While NASA is still a couple of decades away from sending humans to Mars, it’s making critical progress with its Asteroid Redirect Mission (ARM), which will collect a boulder off a near-earth asteroid and bring it to lunar orbit in order to figure out how these gigantic space rocks can best serve deep space missions. Along the way, ARM will test out a whole bunch of new technologies in the process.
“This mission is very much how we can rebuild the building blocks to enable human exploration to Mars,” said NASA engineer Ben Cichy in a Facebook livestream on Wednesday about the ARM program today from Goddard Space Flight Center in Greenbelt, Maryland.
Dark carbonated asteroids may hold up to 20 percent water, making them of use for both astronaut hydration and rocket fuel. But NASA will only be able to access those rocks with the successful deployment of newly designed robotics systems. The capture module for the mission will come equipped with 15-foot legs, two six-foot arms that function like human arms, and hands that allow for the precision gripping. Engineers at the Langley Space Center have invented gripping technology fitted with hundreds of little hooks to hold on to samples, with a drill component designed to anchor the boulder.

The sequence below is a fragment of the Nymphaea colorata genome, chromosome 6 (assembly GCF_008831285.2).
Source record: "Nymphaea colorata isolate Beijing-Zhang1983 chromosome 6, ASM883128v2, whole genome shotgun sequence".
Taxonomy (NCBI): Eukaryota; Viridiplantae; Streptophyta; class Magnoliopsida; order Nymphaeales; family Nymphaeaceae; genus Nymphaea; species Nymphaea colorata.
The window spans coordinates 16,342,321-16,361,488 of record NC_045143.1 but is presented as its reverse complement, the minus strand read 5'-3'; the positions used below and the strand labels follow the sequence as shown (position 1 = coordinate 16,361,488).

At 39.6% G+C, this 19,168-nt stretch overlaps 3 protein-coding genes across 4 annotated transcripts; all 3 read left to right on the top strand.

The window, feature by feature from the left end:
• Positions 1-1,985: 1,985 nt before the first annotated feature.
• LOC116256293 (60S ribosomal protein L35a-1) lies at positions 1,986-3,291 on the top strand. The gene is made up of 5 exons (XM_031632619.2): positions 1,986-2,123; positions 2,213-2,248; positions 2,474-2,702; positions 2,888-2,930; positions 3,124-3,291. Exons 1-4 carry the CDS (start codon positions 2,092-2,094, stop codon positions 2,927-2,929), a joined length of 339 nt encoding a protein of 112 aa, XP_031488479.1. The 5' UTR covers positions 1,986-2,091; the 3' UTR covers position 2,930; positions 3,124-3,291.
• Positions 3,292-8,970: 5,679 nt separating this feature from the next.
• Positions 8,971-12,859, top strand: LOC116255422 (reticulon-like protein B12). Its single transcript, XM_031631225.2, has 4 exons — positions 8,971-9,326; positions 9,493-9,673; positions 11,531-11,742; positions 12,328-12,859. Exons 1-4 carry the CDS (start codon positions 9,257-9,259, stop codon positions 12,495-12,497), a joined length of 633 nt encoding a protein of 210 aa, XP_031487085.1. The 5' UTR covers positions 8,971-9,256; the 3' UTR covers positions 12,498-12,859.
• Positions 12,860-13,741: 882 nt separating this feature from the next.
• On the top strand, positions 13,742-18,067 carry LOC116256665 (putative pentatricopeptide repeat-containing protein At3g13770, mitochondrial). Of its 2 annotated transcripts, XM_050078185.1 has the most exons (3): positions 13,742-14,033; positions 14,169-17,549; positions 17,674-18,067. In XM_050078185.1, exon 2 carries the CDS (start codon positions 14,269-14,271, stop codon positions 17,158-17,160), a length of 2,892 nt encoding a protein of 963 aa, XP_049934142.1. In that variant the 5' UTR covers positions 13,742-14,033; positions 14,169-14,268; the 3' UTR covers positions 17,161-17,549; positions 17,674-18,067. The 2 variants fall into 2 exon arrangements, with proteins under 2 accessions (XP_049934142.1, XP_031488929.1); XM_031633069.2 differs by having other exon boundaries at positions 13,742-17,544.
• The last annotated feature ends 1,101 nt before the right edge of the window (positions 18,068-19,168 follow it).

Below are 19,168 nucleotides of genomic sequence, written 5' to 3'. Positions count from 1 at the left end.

NASA has not announced a partner for the ARM’s actual shuttle design, but the livestream included a sneak peak of the master reference design. Critical to the mission’s ability to survive deep-space travel is the design’s “next generation of solar electric compulsion” panels. The panels, which are nearly the size of half a football field, will provide 250 kilowatts of power and eliminate the needs to carry lower-efficiency fuel, making more space for cargo and astronauts.
NASA is also looking to use ARM to learn how to deflect potentially dangerous asteroids. The capsule will be equipped with a gravity tractor that, in the course of 30 days, would presumably be able to deflect an asteroid enough to change its trajectory on a path that’s a safe distance away from the planet.
The ARM mission isn’t scheduled to launch until the end of December 2021. Researchers are holding off on choosing an asteroid to target in order to “see what other discoveries come out between now and 2021,” said Cichy.